Luke Marsden: Check those direct debits
I’ve commenced an annual purge (not like the films, I’ve not taken a machete to the streets of Wigan) this week I’ve been looking at my direct debits and assessing how I can trim the fat.
No matter your household income, everyone is feeling the pinch at the mo and things are only going to get worse.I know those on lower incomes will feel the cost of living crisis far worse than the ones who bring in more money every month.
Martin Lewis posted a list of 100 things you can do to cut costs, he calls it “heat the human not the home” and what I found shocking was some of the comments to the article. Some shared stories about only being able to boil the kettle once a day and skipping meals to save on gas.
I can’t recommend enough checking exactly what you’re paying on your direct debits, and if you have luxuries like Sky call them and see what they can do, customer service has (rightfully) got a bad reputation these days but when I called Sky they were happy to listen and helped me save money.
I found I was also paying for insurance products that even if I lost my job the pay out would be temporary and wouldn’t really cover the bills, I’ve scrapped this and even managed to get a rebate.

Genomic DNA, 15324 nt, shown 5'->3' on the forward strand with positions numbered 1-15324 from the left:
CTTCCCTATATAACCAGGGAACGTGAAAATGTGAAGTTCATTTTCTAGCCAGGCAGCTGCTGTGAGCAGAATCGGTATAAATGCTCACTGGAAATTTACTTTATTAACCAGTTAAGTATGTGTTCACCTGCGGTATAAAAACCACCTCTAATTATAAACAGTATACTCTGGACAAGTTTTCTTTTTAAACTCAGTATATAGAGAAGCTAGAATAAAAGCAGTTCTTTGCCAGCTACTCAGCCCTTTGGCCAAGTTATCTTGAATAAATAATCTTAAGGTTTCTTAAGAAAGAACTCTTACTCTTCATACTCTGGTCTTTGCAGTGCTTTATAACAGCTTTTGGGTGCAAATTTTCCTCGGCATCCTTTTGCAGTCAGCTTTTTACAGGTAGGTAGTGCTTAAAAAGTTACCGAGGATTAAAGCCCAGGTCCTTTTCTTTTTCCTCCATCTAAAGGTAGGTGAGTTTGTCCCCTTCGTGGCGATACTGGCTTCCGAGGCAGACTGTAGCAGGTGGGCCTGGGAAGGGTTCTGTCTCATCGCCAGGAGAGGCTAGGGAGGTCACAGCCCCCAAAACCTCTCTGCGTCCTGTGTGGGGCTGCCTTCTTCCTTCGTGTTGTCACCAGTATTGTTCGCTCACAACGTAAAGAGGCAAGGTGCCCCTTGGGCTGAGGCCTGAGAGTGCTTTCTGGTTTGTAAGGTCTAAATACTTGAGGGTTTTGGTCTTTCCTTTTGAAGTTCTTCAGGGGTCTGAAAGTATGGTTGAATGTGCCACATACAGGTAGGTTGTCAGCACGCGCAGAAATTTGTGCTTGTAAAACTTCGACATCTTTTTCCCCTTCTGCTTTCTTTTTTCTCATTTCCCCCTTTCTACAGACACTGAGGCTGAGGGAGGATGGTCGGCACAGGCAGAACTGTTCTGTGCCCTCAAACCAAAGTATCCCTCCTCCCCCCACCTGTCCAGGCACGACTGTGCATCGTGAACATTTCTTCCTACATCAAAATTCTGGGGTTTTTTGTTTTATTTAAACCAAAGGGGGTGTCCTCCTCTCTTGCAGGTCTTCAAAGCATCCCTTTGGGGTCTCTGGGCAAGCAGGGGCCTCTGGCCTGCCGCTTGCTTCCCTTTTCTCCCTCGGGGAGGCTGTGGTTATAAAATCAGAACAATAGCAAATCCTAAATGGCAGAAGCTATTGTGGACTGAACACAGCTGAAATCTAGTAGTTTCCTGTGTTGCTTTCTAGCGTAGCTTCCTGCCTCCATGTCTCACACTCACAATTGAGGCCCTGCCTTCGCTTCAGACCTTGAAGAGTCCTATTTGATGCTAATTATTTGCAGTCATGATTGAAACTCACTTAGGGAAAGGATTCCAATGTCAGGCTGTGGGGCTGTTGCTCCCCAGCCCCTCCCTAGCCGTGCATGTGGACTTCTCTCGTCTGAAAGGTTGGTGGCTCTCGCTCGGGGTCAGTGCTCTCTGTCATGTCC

All those “save the dolphin” subscriptions you may have taken out just to get the caller off your back should be axed, giving to charity is important but you can’t give to charity before you’ve given to yourself.
Streaming is the way of the world but you’d be bankrupt pretty quickly if you subscribed to them all, instead I chuck in with a few mates for a Disney+ subscription, I also share my Amazon account with my parents as a family member, these sort of savings may be little to start but over a year could equal a weekend away to Blackpool.
If reading this helps you think about that one direct debit that you’re unsure what it is, then my work is done.